This book is an overview of primary sensory maps of vertebrates, characterized by continuous and discrete properties. The eight primary sensory maps of vertebrates have unique features and use distinct molecular cues, cell cycle exit, and activity combinations during development, regeneration, and plasticity. As an introduction and overview, the book provides a short overview for all eight sensory senses and presents through evolution and gene regulatory networks, the molecular cues needed for sensory processing. Independent contributions are included for olfactory, vision, trigeminal, taste, vestibular, auditory, lateral line, and electroreception.
Table of Contents
The Senses: perspectives from brain, sensory ganglia, and sensory cell development in vertebrates
Karen Elliott Thompson
Olfaction - Development of the olfactory system: from sensory neurons to cortical projections
Vision and retina information processing: from opsins to the visual cortex.
Paul R Martin,
Trigeminal projections: how to cross or not the multisensory projections.
Taste buds explained: from taste sensing to taste processing in the forbrain.
Stephen D Roper,
Robin F Krimm,
Assembly and functional organization of the vestibular system
Karen L. Elliott1
Morphological and Molecular Ontogeny of the Auditory System
Jeremy S. Duncan,
Sydney N. Sheltz-Kempf,
Karen L. Elliott
Lateral line input to ‘almost’ all vertebrates shares a common organization with different distinct connections.
Electroreception depends on hair cell-derived senses in some vertebrates
Sarah Nicola Jung,
Karen L Elliott,
An integrated perspective of commonalities and differences across sensory receptors and their distinct central inputs
Karen L Elliott,
Ebenezer N. Yamoah,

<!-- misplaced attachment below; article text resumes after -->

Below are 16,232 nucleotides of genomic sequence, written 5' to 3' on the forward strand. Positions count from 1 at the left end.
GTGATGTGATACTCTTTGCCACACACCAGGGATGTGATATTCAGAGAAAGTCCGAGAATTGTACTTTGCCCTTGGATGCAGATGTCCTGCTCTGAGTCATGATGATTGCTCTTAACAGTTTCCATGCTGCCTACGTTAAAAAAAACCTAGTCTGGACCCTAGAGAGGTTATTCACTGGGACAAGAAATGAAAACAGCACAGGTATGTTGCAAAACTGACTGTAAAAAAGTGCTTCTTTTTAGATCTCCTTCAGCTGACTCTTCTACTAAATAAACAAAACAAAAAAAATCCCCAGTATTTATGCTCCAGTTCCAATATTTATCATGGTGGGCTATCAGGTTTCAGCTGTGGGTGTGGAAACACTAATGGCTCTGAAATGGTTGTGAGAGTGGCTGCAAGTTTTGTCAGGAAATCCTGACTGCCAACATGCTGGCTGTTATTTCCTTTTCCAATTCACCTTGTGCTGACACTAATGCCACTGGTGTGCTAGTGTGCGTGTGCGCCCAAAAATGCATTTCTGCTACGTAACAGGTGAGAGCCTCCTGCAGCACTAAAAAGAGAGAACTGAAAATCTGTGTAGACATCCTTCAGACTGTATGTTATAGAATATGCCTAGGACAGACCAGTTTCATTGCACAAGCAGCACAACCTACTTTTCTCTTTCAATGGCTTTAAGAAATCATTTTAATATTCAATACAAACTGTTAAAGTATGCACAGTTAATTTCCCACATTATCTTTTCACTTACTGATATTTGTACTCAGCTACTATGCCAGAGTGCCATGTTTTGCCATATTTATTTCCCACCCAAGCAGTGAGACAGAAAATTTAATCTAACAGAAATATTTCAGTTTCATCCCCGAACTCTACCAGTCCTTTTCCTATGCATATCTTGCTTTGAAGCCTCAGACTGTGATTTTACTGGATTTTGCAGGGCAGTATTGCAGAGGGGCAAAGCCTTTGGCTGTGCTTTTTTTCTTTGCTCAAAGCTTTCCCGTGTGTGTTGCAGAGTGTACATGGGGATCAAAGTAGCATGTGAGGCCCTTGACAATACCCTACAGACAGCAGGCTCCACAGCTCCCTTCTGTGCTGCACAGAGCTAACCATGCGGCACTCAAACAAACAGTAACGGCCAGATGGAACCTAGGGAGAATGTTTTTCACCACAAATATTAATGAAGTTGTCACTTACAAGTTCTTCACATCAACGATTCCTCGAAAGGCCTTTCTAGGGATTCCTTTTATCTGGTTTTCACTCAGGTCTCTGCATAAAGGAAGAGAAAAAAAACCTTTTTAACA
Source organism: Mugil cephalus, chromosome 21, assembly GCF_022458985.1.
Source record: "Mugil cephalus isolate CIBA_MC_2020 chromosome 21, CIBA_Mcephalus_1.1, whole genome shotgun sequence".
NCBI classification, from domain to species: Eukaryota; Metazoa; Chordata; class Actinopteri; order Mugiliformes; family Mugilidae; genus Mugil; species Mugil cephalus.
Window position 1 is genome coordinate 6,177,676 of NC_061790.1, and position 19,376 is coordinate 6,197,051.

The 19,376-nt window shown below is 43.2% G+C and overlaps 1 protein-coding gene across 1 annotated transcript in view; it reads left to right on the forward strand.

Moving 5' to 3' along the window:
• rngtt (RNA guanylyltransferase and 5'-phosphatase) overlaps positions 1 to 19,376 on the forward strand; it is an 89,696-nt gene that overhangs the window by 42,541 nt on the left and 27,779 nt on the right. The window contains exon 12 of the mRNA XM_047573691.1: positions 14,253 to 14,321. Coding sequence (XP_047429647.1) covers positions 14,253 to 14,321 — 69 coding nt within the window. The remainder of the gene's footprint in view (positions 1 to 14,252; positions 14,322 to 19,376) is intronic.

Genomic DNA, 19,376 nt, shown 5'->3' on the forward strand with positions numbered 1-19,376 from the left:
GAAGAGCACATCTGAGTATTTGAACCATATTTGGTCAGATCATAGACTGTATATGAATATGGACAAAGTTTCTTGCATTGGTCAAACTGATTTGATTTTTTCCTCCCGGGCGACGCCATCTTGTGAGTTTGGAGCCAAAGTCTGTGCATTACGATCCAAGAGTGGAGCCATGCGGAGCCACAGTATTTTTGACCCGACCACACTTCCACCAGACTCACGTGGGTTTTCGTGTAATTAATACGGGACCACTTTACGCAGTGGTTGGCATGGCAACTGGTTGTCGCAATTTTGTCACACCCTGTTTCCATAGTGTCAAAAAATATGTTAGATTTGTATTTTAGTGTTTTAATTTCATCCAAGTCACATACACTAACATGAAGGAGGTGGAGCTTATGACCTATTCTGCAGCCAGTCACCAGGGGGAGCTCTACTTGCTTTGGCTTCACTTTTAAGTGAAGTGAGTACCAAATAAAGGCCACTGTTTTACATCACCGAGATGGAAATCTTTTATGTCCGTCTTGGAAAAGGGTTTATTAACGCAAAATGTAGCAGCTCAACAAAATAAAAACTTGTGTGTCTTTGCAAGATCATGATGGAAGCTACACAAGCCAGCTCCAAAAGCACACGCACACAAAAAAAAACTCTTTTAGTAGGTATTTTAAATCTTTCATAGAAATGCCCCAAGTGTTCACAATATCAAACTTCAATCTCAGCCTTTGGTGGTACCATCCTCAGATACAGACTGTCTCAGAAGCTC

Bernd Fritzsch Ph.D., is the Associate Director of the Aging Mind and Brain Initiative. He is Professor and Chair of the Department of Biology, holds an Endowed Entrepreneurial Professor title and is a Fellow of the AAAS. He holds secondary appointments in the Department of Otolaryngology, is a member of the DELTA center and is core co-director of the recently awarded P30 in auditory research. He received his PhD from the University of Darmstadt, was awarded the prestigious Heisenberg Fellowship and has published over 250 papers and reviews. Prior to becoming the Chair in the Department of Biology he served as Assistant Dean for Research in the College of Medicine at Creighton University. He is on the editorial board of three journals, serves currently on an NIH study section, has been ad hoc reviewer for multiple journals and funding agencies across the globe and has organized multiple national and international meetings some resulting in either a book or special journal volume publications. His research focuses on the early development of the inner ears neurosensory system that is prone to be lost with age, isolating seniors from their normal social interactions. While cochlear implants serve as remarkably functional substitutes, a cure would require regeneration of the hearing organ. To this end he is manipulating gene cascades during mouse development to assess their possible use for the reconstitution of a normal hearing organ in the elderly. Karen Louise Elliot Thompson is an Assistant Research Scientist in the Fritzsch lab. She recently received the D.C. Spriestersbach Dissertation Prize in the biological and life sciences. Thompson received her doctorate in biology in 2013.